Many wonder why Prime Minister Netanyahu, who courageously led reforms of the Israeli economy when he was finance minister in 2005, has not addressed corruption since becoming prime minister. The reason may simply be that he is utterly consumed by the need to address urgent security threats, and unable to take on such a politically exhausting task - especially when the opposition is doing all it can to defeat any suggestion of reform, enabling the most retrograde forces in Israel to exploit the very workers that the leftist opposition supposedly represents. Netanyahu has, to put it mildly, his hands full, dealing with a nearly nuclear Iran, the mayhem created by the putative Arab Spring and the U.S.'s grave mishandling of it, as well as relentless pressure from the Obama administration and self-satisfied European elites. With so many existential challenges facing his country, it's a wonder that the prime minister finds time to breath.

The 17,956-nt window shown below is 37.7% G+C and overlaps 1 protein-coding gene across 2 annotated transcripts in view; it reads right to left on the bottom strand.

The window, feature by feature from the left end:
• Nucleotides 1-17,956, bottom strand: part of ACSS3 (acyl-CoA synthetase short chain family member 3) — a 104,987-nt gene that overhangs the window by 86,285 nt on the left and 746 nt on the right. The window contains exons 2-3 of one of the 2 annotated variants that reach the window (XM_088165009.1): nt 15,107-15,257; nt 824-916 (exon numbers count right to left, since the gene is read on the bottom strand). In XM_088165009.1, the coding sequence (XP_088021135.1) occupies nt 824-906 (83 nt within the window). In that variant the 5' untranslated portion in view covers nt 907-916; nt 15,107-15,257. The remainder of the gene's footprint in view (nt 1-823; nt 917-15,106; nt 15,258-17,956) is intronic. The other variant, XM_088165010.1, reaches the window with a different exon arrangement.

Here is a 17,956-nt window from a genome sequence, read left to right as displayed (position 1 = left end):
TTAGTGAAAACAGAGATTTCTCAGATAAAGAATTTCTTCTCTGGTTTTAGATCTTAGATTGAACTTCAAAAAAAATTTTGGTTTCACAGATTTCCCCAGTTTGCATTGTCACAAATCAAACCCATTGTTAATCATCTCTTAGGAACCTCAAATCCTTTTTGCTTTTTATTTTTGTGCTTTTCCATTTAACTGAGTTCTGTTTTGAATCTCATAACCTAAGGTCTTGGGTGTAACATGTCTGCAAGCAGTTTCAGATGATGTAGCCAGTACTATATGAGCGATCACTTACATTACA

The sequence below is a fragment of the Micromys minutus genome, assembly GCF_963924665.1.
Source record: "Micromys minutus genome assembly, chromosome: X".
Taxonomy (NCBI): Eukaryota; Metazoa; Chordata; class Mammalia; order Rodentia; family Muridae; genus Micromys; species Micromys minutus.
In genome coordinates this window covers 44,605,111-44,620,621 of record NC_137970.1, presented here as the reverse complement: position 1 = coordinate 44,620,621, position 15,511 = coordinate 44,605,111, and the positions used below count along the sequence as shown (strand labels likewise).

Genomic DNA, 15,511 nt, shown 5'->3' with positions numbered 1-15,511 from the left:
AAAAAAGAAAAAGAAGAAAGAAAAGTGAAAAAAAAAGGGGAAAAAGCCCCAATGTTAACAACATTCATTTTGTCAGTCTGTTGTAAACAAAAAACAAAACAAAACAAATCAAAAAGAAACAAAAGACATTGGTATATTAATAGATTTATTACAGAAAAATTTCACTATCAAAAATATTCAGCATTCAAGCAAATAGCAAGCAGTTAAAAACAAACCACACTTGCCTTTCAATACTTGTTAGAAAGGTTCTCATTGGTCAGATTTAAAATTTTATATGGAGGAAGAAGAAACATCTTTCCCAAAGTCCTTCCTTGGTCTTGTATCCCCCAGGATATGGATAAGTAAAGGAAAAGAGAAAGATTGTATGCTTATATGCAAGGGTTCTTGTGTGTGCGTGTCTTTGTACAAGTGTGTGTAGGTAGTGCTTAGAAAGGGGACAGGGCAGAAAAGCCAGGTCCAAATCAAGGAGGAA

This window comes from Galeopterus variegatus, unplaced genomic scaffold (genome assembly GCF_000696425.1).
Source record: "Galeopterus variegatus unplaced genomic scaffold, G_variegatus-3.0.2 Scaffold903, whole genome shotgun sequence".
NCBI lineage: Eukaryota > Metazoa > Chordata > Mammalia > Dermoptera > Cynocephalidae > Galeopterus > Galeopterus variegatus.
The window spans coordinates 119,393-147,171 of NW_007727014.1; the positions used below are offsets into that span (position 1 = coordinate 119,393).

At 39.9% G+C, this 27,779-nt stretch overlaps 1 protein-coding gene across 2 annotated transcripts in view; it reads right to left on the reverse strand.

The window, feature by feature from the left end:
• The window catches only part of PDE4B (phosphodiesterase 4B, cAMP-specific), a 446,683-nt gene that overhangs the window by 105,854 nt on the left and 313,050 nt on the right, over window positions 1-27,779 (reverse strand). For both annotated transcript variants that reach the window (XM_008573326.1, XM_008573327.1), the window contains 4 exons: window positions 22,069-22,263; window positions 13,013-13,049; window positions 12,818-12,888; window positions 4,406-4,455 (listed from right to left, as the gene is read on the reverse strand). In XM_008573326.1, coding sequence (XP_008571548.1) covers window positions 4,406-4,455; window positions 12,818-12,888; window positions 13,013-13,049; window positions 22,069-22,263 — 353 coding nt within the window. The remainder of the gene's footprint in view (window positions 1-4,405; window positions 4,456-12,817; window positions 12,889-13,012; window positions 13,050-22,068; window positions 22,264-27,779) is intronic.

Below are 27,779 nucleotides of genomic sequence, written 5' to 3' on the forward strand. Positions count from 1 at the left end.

Ironically, Netanyahu's success in handling security concerns, which has earned him the moniker "Mr. Security," may be his undoing. By largely successfully quelling terrorism, Netanyahu has allowed Israelis to focus on domestic problems, especially the extremely high cost of living. Indeed, 2012 saw mass protests against the state of the Israeli economy, which died down after they were exploited by the leftist New Israel Fund in a bid to bring down the prime minister. But the recent discovery of more corruption in high places may be the spark that reignites protests against the domination of the Israeli economy by corrupt politicians who protect the iniquitous system of exploitative price-gouging monopolies.
It may be late, but perhaps not too late, for Netanyahu to find the energy to immediately address corruption and Israel's economic problems. This would make it much easier for Netanyahu to win.
Daniel Doron is founder-director of The Israel Center for Social & Economic Progress (ICSEP), a public policy think tank, and a fellow of the Middle East Forum.